One of my favorite things about food is that there is always more to learn. I’ve been an avid eater for as long as I can recall, yet still, I discover new foods continually. Last week, my husband’s side of the family was in town, so we headed over to Seattle’s Pike Place Market to play tourist for an afternoon. Naturally, I was drawn to the vast array of produce and was gleeful when I spotted something I’d never seen before. Miniature Champagne grapes were there for the taking as long as one could pony up the cash. $5.99 a pound seemed like a steep price to pay, but my curiosity wouldn’t allow me to pass them by.
What exactly is a Champagne grape? I suppose I should have known the answer to that question before making the purchase, but since experience is sometimes the best teacher, it’s probably just as well. My taste buds have concluded that they are much like the red grapes we are accustomed to seeing in the grocery store, only a bit more delicate and more concentrated in flavor and sweetness. They contain no seeds, and ironically have nothing to do with actual Champagne. (Turns out the name is more of a nickname that came about after they were featured in a pictorial in Sunset Magazine alongside a glass of Champagne; “Black Corinth” is the official name of this type of grape, but they are also sometimes referred to as Zante Currants.) source
Technicalities aside, these beauties were begging to be transformed into something memorable. I considered making a grape-studded cake, then later decided on a rustic dessert called a galette. It has a fancy name, but a galette is essentially a free form tart or pie. I used a classic pie crust recipe, then piled on the sweetened grapes, folded over the edges to hold it all in, and popped it into the oven to bake. I could hardly wait for it to cool and set, but the moment I bit into the buttery pastry and felt the grapes burst in my mouth, releasing their flavorful juices, I knew my patience had paid off.
- 1 1/4 cups unbleached all-purpose flour
- 1/2 teaspoon salt
- 1/3 cup cold unsalted butter, cut into cubes
- 4-6 tablespoons ice cold water
- 3 cups champagne grapes, de-stemmed and rinsed
- 1/4 cup granulated sugar
- 2 tablespoons corn starch
- 2-3 tablespoons turbinado sugar
- In a medium mixing bowl, stir together the flour and salt until combined. Using a pastry blender or two knives, cut the cold butter into the dry ingredients until the pieces are pea-size. Add the ice cold water, one tablespoon at a time, using a fork to gently work the liquid into the butter-flour mixture. Keep adding water just until the dough is moistened and can be formed into a ball (this took about 5 ½ tablespoons of water for me, but it will vary based on the moisture level of your butter as well as environmental factors). Form the dough into a ball, then flatten slightly into a disc (note that if the dough is falling apart at this stage, you haven’t added enough water). Wrap with plastic wrap and refrigerate for a minimum of 30 minutes or up to several days.
- After the dough has chilled, preheat your oven to 375 degrees and prepare a metal baking sheet by lining it with parchment paper. Toss the champagne grapes with the sugar and corn starch until evenly coated and set aside.
- Remove the dough from the plastic wrap and place it on a floured surface. Use a floured rolling pin to evenly roll the dough to about a 10 inch by 14 inch oval (this is approximate; you could also do a 13 inch circle if that works for the size of baking sheet you are using). Carefully transfer the pastry to the parchment-lined baking sheet, then arrange the champagne grape mixture in an even layer on top of the pastry, leaving a 1 ½ inch border around the perimeter. Fold the edges of the dough up and over the grapes, tucking and pressing as needed in order for the pastry to lie flat. Brush the top and the sides of the crust with milk and sprinkle with turbinado sugar.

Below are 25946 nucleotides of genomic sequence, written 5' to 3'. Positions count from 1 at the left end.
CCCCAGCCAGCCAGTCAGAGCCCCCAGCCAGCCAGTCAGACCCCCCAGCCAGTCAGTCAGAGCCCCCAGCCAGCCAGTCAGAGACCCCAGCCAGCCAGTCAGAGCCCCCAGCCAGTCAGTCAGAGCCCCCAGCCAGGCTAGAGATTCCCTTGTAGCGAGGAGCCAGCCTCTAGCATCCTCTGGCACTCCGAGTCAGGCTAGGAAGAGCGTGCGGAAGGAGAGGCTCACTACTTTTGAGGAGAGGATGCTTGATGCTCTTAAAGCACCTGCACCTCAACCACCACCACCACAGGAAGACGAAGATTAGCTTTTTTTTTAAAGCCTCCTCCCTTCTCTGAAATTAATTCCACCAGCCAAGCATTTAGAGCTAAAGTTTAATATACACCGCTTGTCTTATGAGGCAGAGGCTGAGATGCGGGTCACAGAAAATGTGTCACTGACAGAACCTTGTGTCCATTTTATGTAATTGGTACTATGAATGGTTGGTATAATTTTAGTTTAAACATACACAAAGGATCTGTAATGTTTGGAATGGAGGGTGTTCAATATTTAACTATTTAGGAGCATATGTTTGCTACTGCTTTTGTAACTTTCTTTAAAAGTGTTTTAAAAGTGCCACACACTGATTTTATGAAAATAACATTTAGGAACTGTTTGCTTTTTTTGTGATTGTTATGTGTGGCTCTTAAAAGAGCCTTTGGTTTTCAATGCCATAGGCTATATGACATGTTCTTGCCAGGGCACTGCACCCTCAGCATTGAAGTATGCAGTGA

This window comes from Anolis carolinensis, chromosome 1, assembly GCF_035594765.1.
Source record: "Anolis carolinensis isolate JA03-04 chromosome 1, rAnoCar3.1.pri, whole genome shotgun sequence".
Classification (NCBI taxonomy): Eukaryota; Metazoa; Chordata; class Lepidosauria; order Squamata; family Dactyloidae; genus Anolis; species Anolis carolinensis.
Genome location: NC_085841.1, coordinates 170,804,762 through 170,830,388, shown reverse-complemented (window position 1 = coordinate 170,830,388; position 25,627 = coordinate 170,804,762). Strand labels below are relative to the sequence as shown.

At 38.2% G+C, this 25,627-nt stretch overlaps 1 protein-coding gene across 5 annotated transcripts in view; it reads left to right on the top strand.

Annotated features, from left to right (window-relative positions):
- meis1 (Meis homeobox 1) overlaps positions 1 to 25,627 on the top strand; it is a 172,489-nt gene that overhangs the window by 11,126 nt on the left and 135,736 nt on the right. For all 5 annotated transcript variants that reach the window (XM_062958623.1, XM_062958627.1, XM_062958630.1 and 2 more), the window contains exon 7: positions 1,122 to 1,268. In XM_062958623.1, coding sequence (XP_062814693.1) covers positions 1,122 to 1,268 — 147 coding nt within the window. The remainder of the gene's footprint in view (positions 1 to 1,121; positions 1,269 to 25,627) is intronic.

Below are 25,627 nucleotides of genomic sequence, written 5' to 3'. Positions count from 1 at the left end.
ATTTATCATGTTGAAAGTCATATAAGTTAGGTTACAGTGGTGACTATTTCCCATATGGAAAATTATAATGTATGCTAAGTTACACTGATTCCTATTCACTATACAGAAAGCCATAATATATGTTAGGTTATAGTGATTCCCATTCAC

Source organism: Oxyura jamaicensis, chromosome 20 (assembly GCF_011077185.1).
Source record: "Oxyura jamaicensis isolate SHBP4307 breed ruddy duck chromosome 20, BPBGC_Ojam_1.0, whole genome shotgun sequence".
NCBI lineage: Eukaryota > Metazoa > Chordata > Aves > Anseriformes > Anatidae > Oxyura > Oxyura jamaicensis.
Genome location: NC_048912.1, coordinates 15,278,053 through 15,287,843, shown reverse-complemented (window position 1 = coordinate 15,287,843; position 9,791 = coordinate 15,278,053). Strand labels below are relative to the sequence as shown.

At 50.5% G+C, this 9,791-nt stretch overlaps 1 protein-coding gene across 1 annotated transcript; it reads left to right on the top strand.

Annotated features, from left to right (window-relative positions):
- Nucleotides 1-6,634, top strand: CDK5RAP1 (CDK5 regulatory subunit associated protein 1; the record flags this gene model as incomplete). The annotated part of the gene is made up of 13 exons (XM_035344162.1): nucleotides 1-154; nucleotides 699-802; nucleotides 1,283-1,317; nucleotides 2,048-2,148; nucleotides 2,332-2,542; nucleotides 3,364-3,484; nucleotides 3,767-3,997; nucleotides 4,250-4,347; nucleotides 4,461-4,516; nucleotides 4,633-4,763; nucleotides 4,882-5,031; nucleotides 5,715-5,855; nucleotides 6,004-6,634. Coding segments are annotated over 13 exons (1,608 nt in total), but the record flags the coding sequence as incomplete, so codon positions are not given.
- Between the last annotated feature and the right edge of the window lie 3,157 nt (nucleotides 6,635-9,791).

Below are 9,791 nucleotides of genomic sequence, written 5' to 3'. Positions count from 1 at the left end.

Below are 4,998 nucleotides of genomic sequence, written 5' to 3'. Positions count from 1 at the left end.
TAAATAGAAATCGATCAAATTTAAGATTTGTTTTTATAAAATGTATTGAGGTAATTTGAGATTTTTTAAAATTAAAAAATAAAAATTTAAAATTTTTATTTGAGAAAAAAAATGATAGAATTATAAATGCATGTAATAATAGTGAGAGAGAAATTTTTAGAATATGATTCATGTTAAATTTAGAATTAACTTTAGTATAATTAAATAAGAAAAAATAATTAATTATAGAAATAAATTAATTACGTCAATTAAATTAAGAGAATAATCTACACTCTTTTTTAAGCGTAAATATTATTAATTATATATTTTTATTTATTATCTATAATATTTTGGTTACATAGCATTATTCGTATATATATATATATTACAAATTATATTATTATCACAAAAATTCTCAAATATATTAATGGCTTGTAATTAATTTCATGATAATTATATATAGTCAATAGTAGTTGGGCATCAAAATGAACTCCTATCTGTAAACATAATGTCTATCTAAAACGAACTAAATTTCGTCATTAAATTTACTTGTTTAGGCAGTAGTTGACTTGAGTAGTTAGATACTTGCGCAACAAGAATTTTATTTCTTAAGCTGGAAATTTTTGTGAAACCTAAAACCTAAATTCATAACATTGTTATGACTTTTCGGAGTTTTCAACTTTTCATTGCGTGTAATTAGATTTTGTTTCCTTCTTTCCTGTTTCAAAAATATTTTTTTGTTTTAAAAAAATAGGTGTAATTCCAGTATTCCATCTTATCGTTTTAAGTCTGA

- Bake for 40-45 minutes until the crust is a light golden brown. Remove the pan from the oven and allow to cool completely on a wire rack for 2 hours. After the galette has cooled and the filling is set, carefully transfer it from the pan to a cutting board. Slice and serve as is or with a garnish of whipped cream or vanilla ice cream.
Pie crust recipe adapted from Better Homes and Gardens.
Tips and Tidbits
- Since this is the first time I recall ever coming upon champagne grapes, I imagine they may not be available in all areas. If that’s the case for you or perhaps you are in the mood for something different, you may substitute a number of fruits in their place. Blueberries will yield a similar texture, especially if they are small, but sliced peaches or apricots would be scrumptious as well. Be sure to taste the raw fruit to determine its tartness and adjust the amount of sugar as needed.
- Achieving a perfect pie crust isn’t always easy, but two things that I’ve found to be very important are the temperature of the butter and how much I work the dough. It’s best if the dough is as cold as possible (hence the cold ingredients and chilling period) because it helps keep the butter separate from the dry ingredients. Think of it as pea-sized nuggets of butter nestled cozily in a matrix of flour rather than a homogeneous flour-butter paste. As the dough bakes, the butter vaporizes and its steam creates pockets of air in the pastry, which is how the crust becomes flaky. Conversely, if the butter is too warm or the dough has been overworked, there is less distinction between the ingredients and the end result is usually denser and tougher.
- I happen to think that a grape pie is a rather fun idea, though it’s certainly not the only way you can enjoy these sweet gems. Try adding them to muffin batter, incorporating them into a salad, or roasting them briefly with olive oil and honey to serve with pork, poultry, or ice cream.